Washington Post, Guardian win Pulitzer Prizes for NSA stories

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The Washington Post and The Guardian US won the Pulitzer Prize in public service yesterday for revealing the U.S. government's sweeping surveillance efforts in stories based on thousands of secret documents handed over by National Security Agency leaker Edward Snowden.

The Pulitzer for breaking news was awarded to The Boston Globe for its "exhaustive and empathetic" coverage of the Boston Marathon bombing and the manhunt that followed.

Newsday was named a finalist in the public service category. The Pulitzer jurors cited Newsday "for its use of in-depth reporting and digital tools to expose shootings, beatings and other concealed misconduct by some Long Island police officers, leading to the formation of a grand jury and an official review of police accountability."

The awards are American journalism's highest honor.

The winning entries about the NSA's spy programs showed the government has collected information about millions of Americans' phone calls and emails based on its interpretation of laws passed after the Sept. 11, 2001, terror attacks. The disclosures touched off a furious debate in the United States over privacy versus security and led President Barack Obama to impose limits on the surveillance.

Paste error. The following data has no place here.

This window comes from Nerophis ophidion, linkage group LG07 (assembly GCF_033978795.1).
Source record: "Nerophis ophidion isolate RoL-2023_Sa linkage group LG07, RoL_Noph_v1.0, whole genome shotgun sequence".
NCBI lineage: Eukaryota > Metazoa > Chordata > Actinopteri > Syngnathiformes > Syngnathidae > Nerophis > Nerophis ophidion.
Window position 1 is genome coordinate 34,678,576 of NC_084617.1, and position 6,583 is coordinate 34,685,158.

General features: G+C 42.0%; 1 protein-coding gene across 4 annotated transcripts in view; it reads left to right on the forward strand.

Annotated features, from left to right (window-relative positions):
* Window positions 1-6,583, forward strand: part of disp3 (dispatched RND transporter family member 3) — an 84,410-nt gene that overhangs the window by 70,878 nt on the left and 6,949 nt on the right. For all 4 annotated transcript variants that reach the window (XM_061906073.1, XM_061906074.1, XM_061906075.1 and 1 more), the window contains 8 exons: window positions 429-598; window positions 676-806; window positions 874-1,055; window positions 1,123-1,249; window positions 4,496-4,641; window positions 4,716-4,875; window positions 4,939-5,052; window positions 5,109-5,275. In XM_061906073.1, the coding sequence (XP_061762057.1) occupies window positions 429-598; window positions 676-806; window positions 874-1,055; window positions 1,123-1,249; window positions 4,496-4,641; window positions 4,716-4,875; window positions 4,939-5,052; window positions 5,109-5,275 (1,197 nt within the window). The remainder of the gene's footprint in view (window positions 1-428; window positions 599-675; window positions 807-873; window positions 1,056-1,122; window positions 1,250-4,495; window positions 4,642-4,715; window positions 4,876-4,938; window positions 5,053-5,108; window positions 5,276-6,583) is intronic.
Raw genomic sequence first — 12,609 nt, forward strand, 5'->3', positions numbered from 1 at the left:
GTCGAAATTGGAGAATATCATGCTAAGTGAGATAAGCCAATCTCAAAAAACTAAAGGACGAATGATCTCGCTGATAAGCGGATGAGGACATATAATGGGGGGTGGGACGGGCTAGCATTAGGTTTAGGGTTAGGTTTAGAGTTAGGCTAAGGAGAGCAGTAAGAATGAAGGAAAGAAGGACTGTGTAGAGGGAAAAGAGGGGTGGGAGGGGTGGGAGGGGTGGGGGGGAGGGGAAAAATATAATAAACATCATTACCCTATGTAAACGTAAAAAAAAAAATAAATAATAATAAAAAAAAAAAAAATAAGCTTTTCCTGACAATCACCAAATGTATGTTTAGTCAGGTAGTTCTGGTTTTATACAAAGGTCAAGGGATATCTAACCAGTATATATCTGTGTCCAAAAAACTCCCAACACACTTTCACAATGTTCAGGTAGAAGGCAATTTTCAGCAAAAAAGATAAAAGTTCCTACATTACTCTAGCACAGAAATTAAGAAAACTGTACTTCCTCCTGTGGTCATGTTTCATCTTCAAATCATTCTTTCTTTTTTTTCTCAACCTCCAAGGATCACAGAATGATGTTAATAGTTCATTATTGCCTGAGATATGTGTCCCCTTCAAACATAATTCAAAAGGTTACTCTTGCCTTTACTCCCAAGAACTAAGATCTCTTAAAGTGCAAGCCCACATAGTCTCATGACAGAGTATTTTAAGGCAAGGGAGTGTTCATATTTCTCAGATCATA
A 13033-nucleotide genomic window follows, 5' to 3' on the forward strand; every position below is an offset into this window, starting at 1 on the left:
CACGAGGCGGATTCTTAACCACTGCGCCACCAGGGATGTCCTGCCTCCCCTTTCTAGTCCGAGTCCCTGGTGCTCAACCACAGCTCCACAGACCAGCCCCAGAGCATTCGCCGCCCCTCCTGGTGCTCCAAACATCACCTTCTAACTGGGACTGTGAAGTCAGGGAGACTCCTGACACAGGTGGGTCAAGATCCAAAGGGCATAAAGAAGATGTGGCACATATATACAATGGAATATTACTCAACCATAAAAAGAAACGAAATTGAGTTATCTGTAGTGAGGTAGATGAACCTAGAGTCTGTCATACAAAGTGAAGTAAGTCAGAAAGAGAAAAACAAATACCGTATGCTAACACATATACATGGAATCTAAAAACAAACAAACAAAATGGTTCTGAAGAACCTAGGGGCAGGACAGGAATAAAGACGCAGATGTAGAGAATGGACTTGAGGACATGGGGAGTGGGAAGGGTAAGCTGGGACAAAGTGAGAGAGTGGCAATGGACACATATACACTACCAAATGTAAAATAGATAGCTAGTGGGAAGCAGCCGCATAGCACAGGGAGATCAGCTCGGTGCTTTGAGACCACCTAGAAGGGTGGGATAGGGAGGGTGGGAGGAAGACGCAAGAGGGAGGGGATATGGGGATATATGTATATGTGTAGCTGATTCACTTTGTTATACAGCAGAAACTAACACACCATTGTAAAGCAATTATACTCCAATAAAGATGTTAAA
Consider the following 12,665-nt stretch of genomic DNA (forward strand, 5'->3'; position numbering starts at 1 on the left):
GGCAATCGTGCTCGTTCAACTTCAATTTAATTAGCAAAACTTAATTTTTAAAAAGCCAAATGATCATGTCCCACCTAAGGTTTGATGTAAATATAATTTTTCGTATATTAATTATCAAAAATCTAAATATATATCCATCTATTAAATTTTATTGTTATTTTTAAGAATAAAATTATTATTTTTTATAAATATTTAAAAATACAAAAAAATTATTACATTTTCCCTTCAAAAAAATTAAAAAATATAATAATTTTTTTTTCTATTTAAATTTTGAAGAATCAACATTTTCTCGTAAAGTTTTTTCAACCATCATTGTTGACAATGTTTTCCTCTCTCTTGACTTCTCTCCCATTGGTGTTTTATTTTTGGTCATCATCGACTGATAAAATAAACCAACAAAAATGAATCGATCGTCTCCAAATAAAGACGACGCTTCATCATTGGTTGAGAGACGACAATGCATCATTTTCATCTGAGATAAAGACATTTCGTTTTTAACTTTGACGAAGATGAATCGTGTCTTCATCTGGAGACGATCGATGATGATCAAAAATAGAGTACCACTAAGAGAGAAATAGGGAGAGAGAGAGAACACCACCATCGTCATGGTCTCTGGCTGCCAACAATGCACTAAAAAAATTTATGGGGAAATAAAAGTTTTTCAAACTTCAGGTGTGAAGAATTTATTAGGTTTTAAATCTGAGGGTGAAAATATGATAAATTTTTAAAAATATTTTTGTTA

The stories were written by Barton Gellman at The Washington Post and Glenn Greenwald, Laura Poitras and Ewan MacAskill of The Guardian. The British newspaper has an American website.

"I think this is amazing news," Poitras said in New York. "It's a testament to Snowden's courage, a vindication of his courage and his desire to let the public know what the government is doing."

At the Globe, staff members said the announcement of the award -- coming just a day before the anniversary of the bombing -- was met with a moment of silence in the newsroom for the victims. The attack last April 15 killed three people and wounded more than 260 people.

The New York Times won two Pulitzers in photography: Tyler Hicks was honored in the breaking news category for documenting the Westgate mall terrorist attack in Kenya, and Josh Haner was cited for his essay on a Boston Marathon blast victim who lost his legs.

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The Center for Public Integrity's Chris Hamby won the award for investigative reporting for his reporting on how some lawyers and doctors rigged a system to deny benefits to coal miners suffering from black lung disease.

The Pulitzer for explanatory reporting was given to The Washington Post's Eli Saslow for reporting on the prevalence of food stamps in America.

The prize for national reporting was awarded to David Philipps of The Gazette of Colorado Springs, Colo., for an investigation that found that the Army has discharged escalating numbers of traumatized combat veterans who commit crimes at home.

The award for general nonfiction went to Dan Fagin for "Toms River," an acclaimed chronicle of industrial destruction in a small New Jersey community. Fagin is a former Newsday reporter.

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